March 4, 2010
Sarah Palin, billed as the Tea Party savior, is now shopping around a reality TV series. “The former governor of Alaska, who currently contributes to Fox News, has been pitching a reality series with producer Mark Burnett in Hollywood this week, Entertainment Weekly reports,” explains TV Guide.
|Tea Party Sarah is a neocon stand-up comic and potential reality TV starlet who advocates bombing Iran back to the Stone Age.|
The proposed show is described as a “docudrama” on her home state, Alaska.
Despite this, Palin’s handlers expect us to regard her as a serious politician. Last month, she was the keynote speaker at the Tea Party convention at the Gaylord Opryland Hotel in Nashville. People plunked down $549 to bask in the aura of Palin and other Republican celebrities who insist they represent the Tea Party grassroots.
It was said Palin earned a tidy sum for her stage managed participation — rumored to be around $100,000.
“The Tea Parties of 2010 remind me very much of the Conservative Revolution of 1994. And if the Tea Party Nation is not very careful, they will succumb to the same fate. The signs of a silent takeover of the movement are already appearing,” former Constitution Party presidential candidate Chuck Baldwin wrote on February 12.
In 1994, grassroots Republicans led an effort to take back both houses of Congress. Newt Gingrich and establishment Republicans vowed to reduce the size of government. Once in power, however, the GOP did not eliminate one single government agency. They betrayed grassroots Republicans who catapulted them to power and increased the size of government.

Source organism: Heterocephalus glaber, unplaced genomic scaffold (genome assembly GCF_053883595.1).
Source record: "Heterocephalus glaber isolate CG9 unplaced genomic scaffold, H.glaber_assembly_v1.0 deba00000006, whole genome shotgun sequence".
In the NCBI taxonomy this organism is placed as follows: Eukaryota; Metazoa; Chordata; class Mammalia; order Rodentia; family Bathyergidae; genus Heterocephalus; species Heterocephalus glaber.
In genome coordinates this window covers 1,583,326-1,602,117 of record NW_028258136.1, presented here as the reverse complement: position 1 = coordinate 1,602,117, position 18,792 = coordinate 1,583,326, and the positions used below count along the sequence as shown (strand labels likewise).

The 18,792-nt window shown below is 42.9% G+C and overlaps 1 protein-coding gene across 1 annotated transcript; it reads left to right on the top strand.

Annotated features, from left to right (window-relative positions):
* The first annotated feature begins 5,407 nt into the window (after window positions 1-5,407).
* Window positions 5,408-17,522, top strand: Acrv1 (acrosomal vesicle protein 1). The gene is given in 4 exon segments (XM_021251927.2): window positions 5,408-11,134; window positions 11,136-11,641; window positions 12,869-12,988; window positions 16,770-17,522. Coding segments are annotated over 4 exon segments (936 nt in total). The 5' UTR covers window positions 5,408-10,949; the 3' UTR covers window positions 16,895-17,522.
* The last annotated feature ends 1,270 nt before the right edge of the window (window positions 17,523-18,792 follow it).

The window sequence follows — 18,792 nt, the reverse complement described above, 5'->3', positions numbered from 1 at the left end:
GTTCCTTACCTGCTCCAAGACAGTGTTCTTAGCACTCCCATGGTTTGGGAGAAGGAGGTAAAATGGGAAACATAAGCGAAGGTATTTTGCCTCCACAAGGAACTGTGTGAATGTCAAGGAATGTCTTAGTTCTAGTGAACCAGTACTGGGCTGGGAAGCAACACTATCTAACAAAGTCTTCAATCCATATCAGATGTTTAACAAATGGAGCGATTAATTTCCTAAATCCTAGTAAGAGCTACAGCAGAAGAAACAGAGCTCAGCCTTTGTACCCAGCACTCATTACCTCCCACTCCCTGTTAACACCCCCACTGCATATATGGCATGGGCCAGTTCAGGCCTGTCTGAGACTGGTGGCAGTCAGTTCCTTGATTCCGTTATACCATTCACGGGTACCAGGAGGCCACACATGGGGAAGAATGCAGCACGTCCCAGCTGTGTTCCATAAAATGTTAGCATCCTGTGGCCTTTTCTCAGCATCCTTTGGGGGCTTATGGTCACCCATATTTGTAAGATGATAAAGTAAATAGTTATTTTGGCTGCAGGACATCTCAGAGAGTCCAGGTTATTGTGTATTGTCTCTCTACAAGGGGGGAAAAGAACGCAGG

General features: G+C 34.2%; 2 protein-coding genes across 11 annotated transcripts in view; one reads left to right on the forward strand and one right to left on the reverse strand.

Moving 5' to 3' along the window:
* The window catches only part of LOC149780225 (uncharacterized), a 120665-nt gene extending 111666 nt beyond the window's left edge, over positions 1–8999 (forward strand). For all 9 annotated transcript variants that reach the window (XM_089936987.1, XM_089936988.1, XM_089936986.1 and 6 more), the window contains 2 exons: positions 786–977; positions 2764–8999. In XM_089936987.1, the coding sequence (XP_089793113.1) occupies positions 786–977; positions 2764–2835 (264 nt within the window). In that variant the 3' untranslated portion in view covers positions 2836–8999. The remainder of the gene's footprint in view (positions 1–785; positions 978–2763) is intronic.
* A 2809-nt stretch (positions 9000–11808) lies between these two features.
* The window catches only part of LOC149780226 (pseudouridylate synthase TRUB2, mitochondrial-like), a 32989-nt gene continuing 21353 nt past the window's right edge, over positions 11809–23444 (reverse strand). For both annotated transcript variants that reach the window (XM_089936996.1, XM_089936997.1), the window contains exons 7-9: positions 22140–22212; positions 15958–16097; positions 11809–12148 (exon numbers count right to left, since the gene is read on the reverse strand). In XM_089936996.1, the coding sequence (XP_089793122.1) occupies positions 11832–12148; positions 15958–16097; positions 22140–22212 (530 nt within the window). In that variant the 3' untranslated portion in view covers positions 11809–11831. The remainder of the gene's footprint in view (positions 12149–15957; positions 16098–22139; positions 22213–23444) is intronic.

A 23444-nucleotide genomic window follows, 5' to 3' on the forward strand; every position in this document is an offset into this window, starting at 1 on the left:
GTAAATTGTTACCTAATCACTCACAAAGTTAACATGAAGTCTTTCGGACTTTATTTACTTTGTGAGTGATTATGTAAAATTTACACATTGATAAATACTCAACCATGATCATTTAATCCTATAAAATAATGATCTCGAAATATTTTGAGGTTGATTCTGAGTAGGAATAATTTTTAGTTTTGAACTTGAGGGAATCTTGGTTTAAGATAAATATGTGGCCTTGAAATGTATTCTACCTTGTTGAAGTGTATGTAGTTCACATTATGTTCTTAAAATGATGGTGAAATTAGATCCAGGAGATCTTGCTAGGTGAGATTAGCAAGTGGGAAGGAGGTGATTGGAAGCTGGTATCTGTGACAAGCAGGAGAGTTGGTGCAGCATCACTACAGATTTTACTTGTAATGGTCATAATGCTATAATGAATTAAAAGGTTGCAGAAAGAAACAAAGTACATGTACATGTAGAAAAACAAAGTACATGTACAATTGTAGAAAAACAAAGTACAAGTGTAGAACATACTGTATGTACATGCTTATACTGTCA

“Big Government neocons posing as champions of conservatism co-opted and destroyed the Conservative Revolution of 1994,” Baldwin explains.
Palin’s orchestrated involvement in the hijacked Tea Party movement is essentially a repeat of the 1994 betrayal. The GOP understands conservatives are sick and tried of the One Party establishment system and are demanding change. Growing anger and dissatisfaction with politics as usual represents a direct threat to the Republican side of the One Party system.
In response, the GOP groomed Palin as a maverick outsider. Following the Republican election defeat in 2008, Palin wrote a book (or Lynn Vincent did — and in record time) entitled “Going Rogue” (published by HarperCollins, a division of Rupert Murdoch’s News Corp). The book is designed to portray Palin as a principled outsider and stand-up opponent of the old boys’ club in Washington.
- A d v e r t i s e m e n t
In fact, Sarah Palin is a consummate insider, as Jane Mayer has documented.
Before John McCain picked her from the wilds of Alaska to be his running mate, Palin was trumpeted by a coterie of establishment neocons, including Bill Kristol, Michael Gerson (a former Bush speech writer and columnist for the CIA’s favorite newspaper, The Washington Post) and Fred Barnes, an editor at the neocon house organ, the Weekly Standard, and a Fox News regular.
“Strapped to a chair and forced to read a year’s worth of Weekly Standards out loud while having the audio version of the complete works of Norman Podhoretz piped into her ears, poor pistol-packin’ Sarah was no match for her neocon interrogators, who ironed all those right-wing populist quirks out of her malleable mindset,” Justin Raimondo sarcastically writes. “The apprenticeship of Sarah Palin is an object lesson in how the neocons took over the American Right and saddled the GOP with their agenda of ‘big government conservatism’ and perpetual war. Her brainwashing limns the experience and fate of the larger conservative movement, which has been reduced, these days, to a militaristic cult that remembers nothing of its origins — a movement of neocon pod-people.”
While in Los Angeles shopping her reality TV show, Palin also made an appearance on NBC’s “The Tonight Show” and tried her hand at stand up comedy. She also reportedly stopped by the Oscar gift lounge, according to CBS News.
Sarah Palin is a neocon stand-up comic and potential reality TV starlet who advocates bombing Iran back to the Stone Age.
Can establishment politics get any more surreal?